|Home arena||Ice Box|
|Colors||Blue, black, white|
|Head coach||Cody Chupp|
|Regular season titles||3 Anderson Cups (1999–00, 2000–01, and 2002–03)|
|Playoff championships||2 Clark Cups (1997 and 2003)|
The Lincoln Stars are a Tier I junior ice hockey team playing in the United States Hockey League (USHL). The Stars' home ice is the Ice Box on the former Nebraska State Fair grounds and adjacent to the University of Nebraska–Lincoln.
With prompting of Lincoln realtor Mark Claydon, who spear-headed an effort to build the city's first and only indoor ice arena, the Stars came to Lincoln in 1996. Led by Derek Reynolds and future NHL player Josh Langfeld, the Stars posted a 40–13–1 regular season record, the best expansion season in USHL history. The Stars continued their domination through the playoffs, losing just two playoff games en route to winning the Clark Cup. Every game was sold out at the 4,231-seat Ice Box. The success continued through the following seasons; the Stars sold out every home game until early 2002. In 1998, the Ice Box was expanded to 5,010 seats in preparation for the USA Hockey National Championships (Junior A). The capacity was later reduced to 4,610, as some bleacher seats were converted to club seating.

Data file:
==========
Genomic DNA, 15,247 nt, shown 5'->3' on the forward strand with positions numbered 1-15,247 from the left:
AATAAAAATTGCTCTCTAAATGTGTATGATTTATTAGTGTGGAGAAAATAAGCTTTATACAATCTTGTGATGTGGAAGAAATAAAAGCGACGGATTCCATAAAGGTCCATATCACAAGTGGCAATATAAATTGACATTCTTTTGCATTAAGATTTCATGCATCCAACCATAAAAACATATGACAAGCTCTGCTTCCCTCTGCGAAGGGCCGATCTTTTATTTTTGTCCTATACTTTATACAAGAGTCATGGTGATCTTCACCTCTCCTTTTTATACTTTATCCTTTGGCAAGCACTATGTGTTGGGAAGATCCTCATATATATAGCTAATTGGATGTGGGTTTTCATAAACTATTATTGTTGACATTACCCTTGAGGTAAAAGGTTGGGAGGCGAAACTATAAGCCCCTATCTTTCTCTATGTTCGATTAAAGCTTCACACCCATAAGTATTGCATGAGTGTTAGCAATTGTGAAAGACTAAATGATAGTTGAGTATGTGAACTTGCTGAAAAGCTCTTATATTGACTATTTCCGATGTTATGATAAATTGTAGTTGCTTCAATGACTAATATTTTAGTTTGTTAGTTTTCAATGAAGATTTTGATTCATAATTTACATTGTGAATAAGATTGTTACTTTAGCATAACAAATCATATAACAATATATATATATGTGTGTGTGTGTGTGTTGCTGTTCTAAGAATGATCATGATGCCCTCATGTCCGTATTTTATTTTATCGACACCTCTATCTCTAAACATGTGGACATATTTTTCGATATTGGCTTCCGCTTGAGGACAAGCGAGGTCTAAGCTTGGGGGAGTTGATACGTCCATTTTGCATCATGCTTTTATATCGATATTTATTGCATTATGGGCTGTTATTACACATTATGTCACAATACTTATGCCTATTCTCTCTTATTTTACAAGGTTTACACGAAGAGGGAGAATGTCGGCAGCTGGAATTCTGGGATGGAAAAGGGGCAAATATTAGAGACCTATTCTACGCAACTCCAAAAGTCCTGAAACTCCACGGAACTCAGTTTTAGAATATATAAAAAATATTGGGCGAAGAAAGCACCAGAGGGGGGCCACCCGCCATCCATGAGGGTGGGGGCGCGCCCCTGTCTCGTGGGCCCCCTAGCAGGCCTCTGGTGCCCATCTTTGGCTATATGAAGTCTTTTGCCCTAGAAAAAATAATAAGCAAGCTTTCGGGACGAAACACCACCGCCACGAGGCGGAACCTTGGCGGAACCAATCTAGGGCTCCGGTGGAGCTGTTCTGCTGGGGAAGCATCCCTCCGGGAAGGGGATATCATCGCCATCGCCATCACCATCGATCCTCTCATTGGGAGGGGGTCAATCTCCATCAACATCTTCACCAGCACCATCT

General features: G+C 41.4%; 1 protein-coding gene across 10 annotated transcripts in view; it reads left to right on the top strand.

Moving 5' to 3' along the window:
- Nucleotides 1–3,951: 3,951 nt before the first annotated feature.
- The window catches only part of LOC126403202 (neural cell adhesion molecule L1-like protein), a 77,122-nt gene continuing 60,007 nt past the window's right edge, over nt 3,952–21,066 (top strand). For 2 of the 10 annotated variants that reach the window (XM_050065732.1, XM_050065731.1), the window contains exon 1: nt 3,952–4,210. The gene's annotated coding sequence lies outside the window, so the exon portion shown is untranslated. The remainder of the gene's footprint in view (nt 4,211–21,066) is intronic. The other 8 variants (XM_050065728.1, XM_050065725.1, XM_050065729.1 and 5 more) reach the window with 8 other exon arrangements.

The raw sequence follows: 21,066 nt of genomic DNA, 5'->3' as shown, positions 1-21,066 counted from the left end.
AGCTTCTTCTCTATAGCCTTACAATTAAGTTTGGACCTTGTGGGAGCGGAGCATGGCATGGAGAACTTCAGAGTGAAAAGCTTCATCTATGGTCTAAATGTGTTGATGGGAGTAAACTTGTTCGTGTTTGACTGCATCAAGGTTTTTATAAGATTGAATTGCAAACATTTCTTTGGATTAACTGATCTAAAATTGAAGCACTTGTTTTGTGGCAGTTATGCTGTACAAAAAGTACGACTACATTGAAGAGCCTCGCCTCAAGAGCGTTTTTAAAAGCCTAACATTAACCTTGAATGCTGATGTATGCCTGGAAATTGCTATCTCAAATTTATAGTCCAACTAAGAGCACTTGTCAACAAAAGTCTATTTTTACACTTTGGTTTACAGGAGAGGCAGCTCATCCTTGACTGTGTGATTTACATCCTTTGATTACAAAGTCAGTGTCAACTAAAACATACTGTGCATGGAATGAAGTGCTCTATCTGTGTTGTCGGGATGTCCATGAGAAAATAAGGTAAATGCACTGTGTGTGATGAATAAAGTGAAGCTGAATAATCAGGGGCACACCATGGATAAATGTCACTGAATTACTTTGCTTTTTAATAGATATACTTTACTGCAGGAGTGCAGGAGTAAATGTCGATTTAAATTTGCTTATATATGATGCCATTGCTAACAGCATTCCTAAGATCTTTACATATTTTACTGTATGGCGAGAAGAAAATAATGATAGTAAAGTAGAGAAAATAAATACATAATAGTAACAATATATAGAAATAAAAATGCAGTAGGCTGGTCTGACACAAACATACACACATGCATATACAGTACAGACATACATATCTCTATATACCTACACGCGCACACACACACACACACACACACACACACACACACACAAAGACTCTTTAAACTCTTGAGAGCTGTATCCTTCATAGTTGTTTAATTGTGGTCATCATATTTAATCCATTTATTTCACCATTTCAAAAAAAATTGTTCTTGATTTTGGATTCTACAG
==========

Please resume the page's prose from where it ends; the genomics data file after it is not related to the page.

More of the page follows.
The Stars have made the playoffs nine of their first ten seasons and won their second Clark Cup in 2003. Led by players such as Danny Irmen, the Stars defeated the rival Omaha Lancers in the Clark Cup finals.
Notable Stars alumni includes Brandon Bochenski (Tampa Bay Lightning), Andy Schneider (Pittsburgh Penguins organization), David Backes (Boston Bruins), Josh Langfeld (San Jose Sharks), Jared Boll (Columbus Blue Jackets), Evan Rankin (Syracuse Crunch), Erik Condra (Ottawa Senators) and Brandon Bollig (Chicago Blackhawks - NHL Stanley Cup Champions).
Lincoln players have also made names for themselves in the NCAA Championship Game. Three former Stars have scored championship-winning overtime goals: Josh Langfeld (University of Michigan—1998 vs. Boston College), Grant Potulny (University of Minnesota—2002 vs. University of Maine) and Colby Cohen (Boston University—2009 vs. Miami University).